On the 1800 census all of Jacob’s children are accounted for and there is an older woman living in the house. This is probably Jacob’s widowed mother Catharina. Jacob’s age is wrong, however, and he is listed as being older than 45 when he would actually have been 38. The two boys who appeared in the household in 1790 are still in the household in 1800 aged 10-15.[10] Secondary sources do not address these two boys at all. They could be Jacob’s children who have gone unnoticed or they could be the children of a relative or friend that Jacob is raising. Both boys are missing from Jacob’s 1810 census when they would have been 20-25. There are no unaccounted for men of this age with the last name Helsebeck on the census in 1810 which suggests that they were not his sons.

On the 1810 census, everyone is accounted for except Adam and David. Secondary sources suggest that these two boys died in childhood. This is supported by the fact that neither Adam nor David show up on the census later on their own.[11] On both the 1820 and the 1830 censuses, Jacob and Eva are living with their two youngest daughters, Gertrude and Rebecca. [12] On the 1830 census, there is also a couple in their thirties with five children living in the house. This is probably Joseph and his wife who married in 1820.[13]

In 1840, Jacob was living with his son Joseph and his family. Eva is missing from this census and she must have died between 1830 and 1840. Jacob died October 11, 1848. The Bethania Diary of the Moravian Records recorded the event; "Attended the funeral of the aged Jac. Helsabeck by request. (He died the day before yesterday at the age of about 85 year)[14].

  • Germany; Pennsylvania and Bethania, Surry County, NC
  • 1762-1848

#47 Jurg Frederich HILSABECK and Catharina (BERTSCH)

Secondary sources suggest, “Jurg Frederick Hilsabeck was born in 1730 in Heidelberg, Germany, and immigrated on the Beulah in 1753. He married Catharina Bertsch in Pennsylvania in 1755, and moved with her to North Carolina…. She was born in Scherze, Pfigsten, Germany about 1734”.[1] The only part of this information that has been confirmed is that Friedrich and his family sailed aboard the ship Beulah to America in 1753.[2] They traveled from Rotterdam by way of Cowes. The ship arrived in Philadelphia and the male passengers were qualified September 10th. Of the 87 male passengers, 8 were Catholic and the rest were Lutheran so it is likely that Friedrich and his family were of the Lutheran faith.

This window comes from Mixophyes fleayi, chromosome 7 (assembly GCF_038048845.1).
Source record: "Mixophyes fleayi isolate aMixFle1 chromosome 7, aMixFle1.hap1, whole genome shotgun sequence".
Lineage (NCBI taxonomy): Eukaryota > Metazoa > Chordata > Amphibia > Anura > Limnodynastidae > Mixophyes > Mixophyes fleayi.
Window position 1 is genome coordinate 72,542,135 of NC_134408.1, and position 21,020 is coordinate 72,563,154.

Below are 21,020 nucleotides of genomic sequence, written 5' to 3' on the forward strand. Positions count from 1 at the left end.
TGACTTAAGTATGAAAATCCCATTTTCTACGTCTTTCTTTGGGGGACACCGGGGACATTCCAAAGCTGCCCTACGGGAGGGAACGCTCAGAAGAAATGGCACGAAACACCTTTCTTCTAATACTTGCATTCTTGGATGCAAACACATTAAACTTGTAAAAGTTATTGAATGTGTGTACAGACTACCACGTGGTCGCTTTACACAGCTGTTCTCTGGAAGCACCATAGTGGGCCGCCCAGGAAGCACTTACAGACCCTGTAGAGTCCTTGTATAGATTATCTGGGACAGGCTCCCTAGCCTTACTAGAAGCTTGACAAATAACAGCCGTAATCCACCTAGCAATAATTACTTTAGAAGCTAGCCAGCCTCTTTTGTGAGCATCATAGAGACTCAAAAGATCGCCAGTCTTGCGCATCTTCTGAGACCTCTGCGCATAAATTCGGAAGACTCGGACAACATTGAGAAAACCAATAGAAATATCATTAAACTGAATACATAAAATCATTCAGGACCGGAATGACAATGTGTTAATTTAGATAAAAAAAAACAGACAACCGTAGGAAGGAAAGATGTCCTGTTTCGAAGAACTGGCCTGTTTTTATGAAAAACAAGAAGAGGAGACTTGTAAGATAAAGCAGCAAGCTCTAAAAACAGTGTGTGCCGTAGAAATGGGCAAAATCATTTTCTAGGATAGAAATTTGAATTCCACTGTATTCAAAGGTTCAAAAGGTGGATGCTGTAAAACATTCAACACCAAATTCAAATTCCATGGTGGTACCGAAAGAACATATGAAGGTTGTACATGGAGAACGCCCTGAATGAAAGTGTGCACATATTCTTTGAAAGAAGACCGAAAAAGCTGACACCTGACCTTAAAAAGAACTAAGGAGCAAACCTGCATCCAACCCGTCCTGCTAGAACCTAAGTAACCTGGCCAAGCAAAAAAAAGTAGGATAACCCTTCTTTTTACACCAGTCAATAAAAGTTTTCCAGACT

Frederich and Catharina had seven children: Mary Magdalene, Frederich, Jacob (1762), Catharine, Elizabeth, Henry* and Susannah.[3] The family was still living in Pennsylvania when their son Jacob was born in 1762.[4] Sometime before 1774, the family moved south to the Bethania community in Surry County, North Carolina. The family owned land on both sides of Parker’s Creek.

Frederich appears on the Surry County tax lists in 1774, in 1785 with 250 acres of land, in 1786 with 200 acres of land, and in 1789 with 250 acres of land.[5] Frederich received two Surry County land grants. The first grant was issued on December 10, 1778 for 250 acres “on Parker’s Creek, beginning at a post oak in Jacob Lashe’s line, thence running west crossing the creek, fifty chains to a red oak, thence east fifty chains, thence north crossing the creek afore said fifty chains to a white oak, thence east fifty chains crossing two branches, to a small post oak, thence south fifty chains to the beginning”.

Frederich’s second land grant was for 100 acres “on the north fork of Parker’s Creek, beginning at a post oak and red oak in his own line, running thence west thirty-one and a half chains to a red oak thence north thirty-one and three quarters chains to two red oaks, thence east thirty-one and a half chains, crossing the creek, to a small post oak and pointers, thence south crossing the creek to the beginning”.[6]